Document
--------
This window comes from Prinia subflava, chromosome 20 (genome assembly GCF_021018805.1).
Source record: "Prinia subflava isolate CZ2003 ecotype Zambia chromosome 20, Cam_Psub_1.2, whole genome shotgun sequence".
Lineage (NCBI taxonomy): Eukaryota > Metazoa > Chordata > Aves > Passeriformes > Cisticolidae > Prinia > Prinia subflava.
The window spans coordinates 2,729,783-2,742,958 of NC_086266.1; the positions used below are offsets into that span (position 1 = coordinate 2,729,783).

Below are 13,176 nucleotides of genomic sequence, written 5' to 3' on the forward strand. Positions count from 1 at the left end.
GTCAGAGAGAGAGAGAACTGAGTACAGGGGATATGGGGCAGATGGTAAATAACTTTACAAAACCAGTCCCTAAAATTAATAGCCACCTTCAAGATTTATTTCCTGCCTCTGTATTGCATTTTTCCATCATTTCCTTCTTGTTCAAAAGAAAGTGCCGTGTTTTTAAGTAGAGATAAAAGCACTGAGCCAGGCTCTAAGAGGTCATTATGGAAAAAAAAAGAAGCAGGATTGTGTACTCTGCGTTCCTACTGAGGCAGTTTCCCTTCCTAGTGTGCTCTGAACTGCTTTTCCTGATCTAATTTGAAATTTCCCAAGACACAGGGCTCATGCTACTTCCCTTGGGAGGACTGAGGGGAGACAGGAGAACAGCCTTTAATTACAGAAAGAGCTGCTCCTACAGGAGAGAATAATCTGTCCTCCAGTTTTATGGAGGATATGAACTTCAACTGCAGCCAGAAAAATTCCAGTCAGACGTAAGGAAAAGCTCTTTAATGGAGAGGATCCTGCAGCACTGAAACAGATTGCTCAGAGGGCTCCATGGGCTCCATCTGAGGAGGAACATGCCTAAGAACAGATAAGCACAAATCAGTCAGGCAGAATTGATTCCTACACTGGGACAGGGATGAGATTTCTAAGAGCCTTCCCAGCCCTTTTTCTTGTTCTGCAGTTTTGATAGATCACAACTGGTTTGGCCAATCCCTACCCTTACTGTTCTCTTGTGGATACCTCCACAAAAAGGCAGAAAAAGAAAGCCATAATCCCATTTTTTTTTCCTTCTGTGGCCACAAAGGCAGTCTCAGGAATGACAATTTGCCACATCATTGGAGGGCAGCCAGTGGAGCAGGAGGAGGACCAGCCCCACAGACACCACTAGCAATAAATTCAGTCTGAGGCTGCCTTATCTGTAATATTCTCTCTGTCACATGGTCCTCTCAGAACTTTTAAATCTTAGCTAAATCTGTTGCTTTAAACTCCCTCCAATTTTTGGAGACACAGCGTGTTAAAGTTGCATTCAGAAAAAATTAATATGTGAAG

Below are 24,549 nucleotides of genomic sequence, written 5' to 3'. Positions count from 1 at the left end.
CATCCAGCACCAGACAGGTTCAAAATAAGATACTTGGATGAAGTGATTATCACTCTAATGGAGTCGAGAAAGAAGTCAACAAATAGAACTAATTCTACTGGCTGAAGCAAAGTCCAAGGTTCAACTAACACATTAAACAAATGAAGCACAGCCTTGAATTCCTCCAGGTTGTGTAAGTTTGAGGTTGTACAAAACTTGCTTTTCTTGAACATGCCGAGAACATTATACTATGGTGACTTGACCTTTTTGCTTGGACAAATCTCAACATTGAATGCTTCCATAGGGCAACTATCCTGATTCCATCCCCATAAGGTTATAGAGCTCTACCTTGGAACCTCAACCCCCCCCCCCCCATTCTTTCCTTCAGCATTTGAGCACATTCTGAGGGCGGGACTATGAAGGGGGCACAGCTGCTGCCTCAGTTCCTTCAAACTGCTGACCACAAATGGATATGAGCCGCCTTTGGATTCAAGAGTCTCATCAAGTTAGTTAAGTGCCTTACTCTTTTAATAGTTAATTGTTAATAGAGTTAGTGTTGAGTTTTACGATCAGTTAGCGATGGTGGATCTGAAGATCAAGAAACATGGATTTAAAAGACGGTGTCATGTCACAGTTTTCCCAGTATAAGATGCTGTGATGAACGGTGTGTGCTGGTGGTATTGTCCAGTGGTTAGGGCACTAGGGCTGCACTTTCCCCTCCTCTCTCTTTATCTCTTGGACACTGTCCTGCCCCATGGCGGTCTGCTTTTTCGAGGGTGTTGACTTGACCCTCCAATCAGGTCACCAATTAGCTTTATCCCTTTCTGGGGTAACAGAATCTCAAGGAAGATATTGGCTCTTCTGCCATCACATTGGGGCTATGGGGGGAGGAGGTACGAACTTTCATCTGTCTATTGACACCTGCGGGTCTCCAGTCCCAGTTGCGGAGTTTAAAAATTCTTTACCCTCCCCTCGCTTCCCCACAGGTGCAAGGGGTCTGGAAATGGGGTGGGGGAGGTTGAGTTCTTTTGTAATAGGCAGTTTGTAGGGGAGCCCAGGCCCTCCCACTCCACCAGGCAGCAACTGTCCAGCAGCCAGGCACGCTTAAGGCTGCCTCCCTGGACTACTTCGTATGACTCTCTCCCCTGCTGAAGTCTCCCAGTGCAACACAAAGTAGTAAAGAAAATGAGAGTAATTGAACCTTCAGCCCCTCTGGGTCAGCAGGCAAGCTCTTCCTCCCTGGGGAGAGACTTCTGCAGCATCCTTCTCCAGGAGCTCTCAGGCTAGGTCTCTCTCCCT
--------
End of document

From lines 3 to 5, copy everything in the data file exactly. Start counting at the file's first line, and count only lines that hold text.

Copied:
Lineage (NCBI taxonomy): Eukaryota > Metazoa > Chordata > Aves > Passeriformes > Cisticolidae > Prinia > Prinia subflava.
The window spans coordinates 2,729,783-2,742,958 of NC_086266.1; the positions used below are offsets into that span (position 1 = coordinate 2,729,783).

Below are 13,176 nucleotides of genomic sequence, written 5' to 3' on the forward strand. Positions count from 1 at the left end.